But in general aviation, we’re kinda on our own. Like the Air Force, unfortunately, we also have a long history of flying—along with a lot of accidents. Of course, we have no parental supervision. We can put in fuel or not, check the oil or not, and wear shorts in January in Fargo, when the wind chill may hit 80 below zero.

Once when in my 20s, I flew with a buddy of mine aboard a Cessna 172 from Marysville, California, to Lake Tahoe. He was building hours at that time—now he’s been a captain at Southwest for some 20 years. But at that time, I was already flying KC-135 and T-38 jets in the Air Force, and felt quite superior in every way to him, with his 213 hours of bug-smasher time. 

But I almost killed us with my dumb-assedness, which was exacerbated (there, I finally used that word!) by the cold.


In the early winter morning at Lake Tahoe, he did the preflight. He had no hat or gloves in the bitter cold. My “amateur pilot” friend insisted on scraping off all the frost from the aircraft—every speck. He used a credit card with one hand, the other over one ear, and then the other. 

Even though I had a hat and gloves on, I was cold (because I had no long undies). I said, “Come on, come on, just leave it!” But he kept scraping. And scraping. I thought “Just scrape a hole so we can see and let’s take off!” He finally got all the stupid frost off the airplane.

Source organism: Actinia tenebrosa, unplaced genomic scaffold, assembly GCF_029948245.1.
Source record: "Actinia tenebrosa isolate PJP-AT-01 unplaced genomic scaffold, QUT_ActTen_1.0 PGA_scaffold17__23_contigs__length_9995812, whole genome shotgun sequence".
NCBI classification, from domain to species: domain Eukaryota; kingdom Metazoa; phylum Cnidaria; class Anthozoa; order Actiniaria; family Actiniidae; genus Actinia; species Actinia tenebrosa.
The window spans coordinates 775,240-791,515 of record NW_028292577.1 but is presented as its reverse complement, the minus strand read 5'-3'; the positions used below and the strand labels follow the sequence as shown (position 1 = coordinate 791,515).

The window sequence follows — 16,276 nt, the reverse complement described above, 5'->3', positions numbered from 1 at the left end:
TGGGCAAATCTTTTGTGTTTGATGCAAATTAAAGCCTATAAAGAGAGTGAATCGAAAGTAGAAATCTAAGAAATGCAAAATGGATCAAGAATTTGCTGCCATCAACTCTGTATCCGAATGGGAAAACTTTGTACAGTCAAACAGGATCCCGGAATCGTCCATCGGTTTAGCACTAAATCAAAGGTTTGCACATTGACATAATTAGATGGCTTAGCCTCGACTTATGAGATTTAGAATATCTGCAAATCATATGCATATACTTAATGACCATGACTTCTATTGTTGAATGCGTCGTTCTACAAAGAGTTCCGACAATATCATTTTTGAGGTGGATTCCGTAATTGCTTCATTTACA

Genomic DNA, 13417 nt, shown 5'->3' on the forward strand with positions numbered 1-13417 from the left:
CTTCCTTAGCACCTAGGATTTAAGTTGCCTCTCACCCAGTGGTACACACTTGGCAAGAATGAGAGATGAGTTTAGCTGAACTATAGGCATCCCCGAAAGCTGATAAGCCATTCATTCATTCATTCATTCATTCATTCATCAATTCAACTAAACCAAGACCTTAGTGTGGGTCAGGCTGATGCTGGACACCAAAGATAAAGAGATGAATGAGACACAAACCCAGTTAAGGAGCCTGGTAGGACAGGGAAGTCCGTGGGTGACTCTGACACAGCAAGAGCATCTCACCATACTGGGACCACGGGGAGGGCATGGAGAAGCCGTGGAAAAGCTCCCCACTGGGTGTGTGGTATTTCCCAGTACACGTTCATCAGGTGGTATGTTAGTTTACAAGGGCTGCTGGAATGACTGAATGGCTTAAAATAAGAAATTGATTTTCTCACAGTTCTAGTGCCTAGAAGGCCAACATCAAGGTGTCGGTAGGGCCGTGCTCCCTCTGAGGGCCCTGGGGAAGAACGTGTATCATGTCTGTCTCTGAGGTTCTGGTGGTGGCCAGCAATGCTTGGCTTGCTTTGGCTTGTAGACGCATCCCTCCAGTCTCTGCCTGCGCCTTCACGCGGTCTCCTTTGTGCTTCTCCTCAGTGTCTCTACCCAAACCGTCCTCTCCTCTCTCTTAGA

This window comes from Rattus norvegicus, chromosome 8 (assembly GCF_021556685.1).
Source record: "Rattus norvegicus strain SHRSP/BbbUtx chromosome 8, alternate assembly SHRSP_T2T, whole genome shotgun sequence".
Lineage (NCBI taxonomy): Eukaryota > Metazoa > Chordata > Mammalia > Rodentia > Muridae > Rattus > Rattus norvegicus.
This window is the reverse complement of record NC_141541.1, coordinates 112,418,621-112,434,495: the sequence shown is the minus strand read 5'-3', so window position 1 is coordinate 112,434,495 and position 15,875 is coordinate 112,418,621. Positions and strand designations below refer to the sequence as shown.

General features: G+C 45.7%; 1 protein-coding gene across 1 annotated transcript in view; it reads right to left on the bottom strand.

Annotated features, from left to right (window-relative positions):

It was only years later, when I became a CFI flying light airplanes, that I realized he had probably saved our lives with his credit-card scraping. 

A high-density-altitude airport, aircraft covered with frost, little airplane full of fuel and two guys? We might have augered in if we got airborne, or not gotten airborne at all and “parked” in the lake. The cold affected my thinking. That and I knew nothing about Cessna 172 wings needing “clean metal” to fly worth a darn.

So no joke: The effect of cold temps or hot temps—or having to go to the bathroom really, really bad—can severely affect a pilot’s judgment. And nobody really talks about it all that much.


Matt Johnson is former U.S. Air Force T-38 instructor pilot and KC-135Q copilot. He’s now a Minnesota-based flight instructor.